Reposted from CSUN TODAY | by Paul Amico on July 20, 2017
As the bass guitarist for Los Angeles rock band Love and a .38, Justin Emord ’12 (Communication Studies) is used to being in front of crowds of rock ‘n’ roll fanatics.
But in May, Emord’s audience shifted to politicians and senators as he advocated on Capitol Hill with the National Association of Music Merchants (NAMM) about the importance of having music education in K-12 schools.
NAMM, a non-profit organization that hosts annual music trade shows in Anaheim and Nashville, Tenn., advocates throughout the year on the importance and benefit of music.
Emord said he initially felt out of his comfort zone, but he adapted quickly. Emord credited California State University, Northridge for giving him the tools to spread a passionate message about why music programs are so vital in schools.
“The public speaking classes I took [at CSUN] was how I was able to not choke and die when I was in D.C.,” Emord said. “I was the youngest person and the only musician there, so I was initially worried politicians wouldn’t take me seriously. But as soon as I started talking, they were surprised.”
Emord more than held his own during numerous meetings on Capitol Hill and credited part of that to the classes he had at CSUN, particularly with Communication Studies professor Peter Marston.
“The classes I had [with Marston] were some of the hardest I had to take in college, but I really learned a lot from him. He was a great professor, and I felt like he made me a better person,” Emord said. “I also did so many presentations and projects at CSUN that talking to policy makers wasn’t that big of a deal.”
According to Emord, his trip to Washington almost didn’t happen.
“I had about a 1 percent chance of going because musicians aren’t typically allowed to go to these meetings,” Emord said. “But because I’ve been working with NAMM for so long, I was the exception to the rule and the underdog in the political arena.”
Emord advocated for more funding for music programming in elementary and junior high schools.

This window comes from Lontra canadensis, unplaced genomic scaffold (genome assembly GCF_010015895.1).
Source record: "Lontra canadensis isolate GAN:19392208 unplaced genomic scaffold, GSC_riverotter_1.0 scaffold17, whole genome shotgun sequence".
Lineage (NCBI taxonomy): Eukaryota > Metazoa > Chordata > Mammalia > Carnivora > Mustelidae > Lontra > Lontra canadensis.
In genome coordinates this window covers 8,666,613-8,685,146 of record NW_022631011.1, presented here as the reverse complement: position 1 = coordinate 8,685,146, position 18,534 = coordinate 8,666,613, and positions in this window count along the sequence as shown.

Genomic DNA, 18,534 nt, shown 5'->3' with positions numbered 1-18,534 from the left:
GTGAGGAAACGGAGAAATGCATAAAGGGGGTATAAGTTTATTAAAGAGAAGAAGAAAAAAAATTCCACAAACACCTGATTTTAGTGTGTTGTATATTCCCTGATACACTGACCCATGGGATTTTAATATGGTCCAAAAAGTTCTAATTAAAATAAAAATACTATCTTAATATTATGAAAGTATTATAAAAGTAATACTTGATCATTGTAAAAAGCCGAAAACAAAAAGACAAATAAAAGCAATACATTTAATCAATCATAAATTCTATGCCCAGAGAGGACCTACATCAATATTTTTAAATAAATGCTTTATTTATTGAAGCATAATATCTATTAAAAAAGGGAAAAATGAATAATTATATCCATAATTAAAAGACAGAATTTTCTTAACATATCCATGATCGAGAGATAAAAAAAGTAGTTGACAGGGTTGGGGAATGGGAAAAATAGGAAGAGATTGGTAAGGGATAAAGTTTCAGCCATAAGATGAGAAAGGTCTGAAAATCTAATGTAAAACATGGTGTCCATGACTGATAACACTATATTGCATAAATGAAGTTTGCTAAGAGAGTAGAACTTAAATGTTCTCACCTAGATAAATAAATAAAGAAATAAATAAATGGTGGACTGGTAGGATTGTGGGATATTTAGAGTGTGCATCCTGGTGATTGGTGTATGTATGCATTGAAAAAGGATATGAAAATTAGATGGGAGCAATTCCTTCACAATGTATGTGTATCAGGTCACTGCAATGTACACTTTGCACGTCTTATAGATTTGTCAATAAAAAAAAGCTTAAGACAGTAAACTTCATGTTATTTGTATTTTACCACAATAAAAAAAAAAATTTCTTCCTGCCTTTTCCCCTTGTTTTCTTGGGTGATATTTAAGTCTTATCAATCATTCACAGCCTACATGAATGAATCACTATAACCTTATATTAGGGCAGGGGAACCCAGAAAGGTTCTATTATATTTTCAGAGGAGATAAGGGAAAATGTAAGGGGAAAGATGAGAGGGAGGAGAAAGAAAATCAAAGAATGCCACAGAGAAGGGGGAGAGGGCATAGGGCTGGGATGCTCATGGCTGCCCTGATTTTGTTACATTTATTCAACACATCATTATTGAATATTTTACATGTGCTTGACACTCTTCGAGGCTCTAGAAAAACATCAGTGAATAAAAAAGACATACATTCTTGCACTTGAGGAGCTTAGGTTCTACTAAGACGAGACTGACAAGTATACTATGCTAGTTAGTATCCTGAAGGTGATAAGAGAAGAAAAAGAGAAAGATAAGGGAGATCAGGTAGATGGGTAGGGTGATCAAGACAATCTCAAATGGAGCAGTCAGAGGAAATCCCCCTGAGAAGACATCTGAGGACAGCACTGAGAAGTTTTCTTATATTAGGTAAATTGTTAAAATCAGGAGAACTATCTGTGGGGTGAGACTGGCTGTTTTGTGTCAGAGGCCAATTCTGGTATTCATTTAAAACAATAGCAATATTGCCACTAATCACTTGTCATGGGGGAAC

“Unfortunately, music is always the first thing to go in schools,” Emord said. “Many schools don’t have the money set aside because they’re hurting [financially]. It’s a shame because kids should have equal access to a flute as they do a basketball.”
NAMM’s main purpose on Capitol Hill was to talk with members of Congress about the implementation and funding of the Every Student Succeeds Act, which was signed by President Obama in 2015. The act is intended to provide schools with $1.65 billion for music programs, but so far only about $4 million has been allocated to the proper programs, Emord said.
To Emord, the trip to Capitol Hill was a success in making sure more of the allocated funds will soon be given to schools across the country.
“A lot of people were very interested and receptive to our message, and in the grand scheme of things, $1.56 billion in the federal budget isn’t that much to ask for,” Emord said.
Emord is a real-life example as to why having music education in schools can have a life-changing effect. His passion for music was initially sparked by his fourth-grade music teacher.
“I tried taking private music lessons and it didn’t work,” Emord said. “But once I was in the classroom and learning music from my teacher, the light bulb went off and I couldn’t stop playing.”
The teaching Emord received in his youth is a main reason why — when he’s not traveling the West Coast with his band — he devotes his time to schools in Anaheim a couple times a year with NAMM’s Support Music Coalition, a program that helps children learn and grow with music.
On the first day Emord was in D.C., he stopped by a local elementary school to show students how to play basic notes on the guitar.
“Just handing these kids a guitar, you could tell they treated it like a gift,” Emord said. “Giving these kids access to music, even if it’s only for an hour, exposes them to it and lets them see if this is something they want to pursue.”
Emord’s passion for music, as a performer, teacher and advocator, comes as no surprise to the professor that knows him best.
“Justin is a rare person who combines the ambition for success in the entertainment field with the sensitivity and compassion needed to be an outstanding music educator,” Marston said. “I think his accomplishments are exemplary.”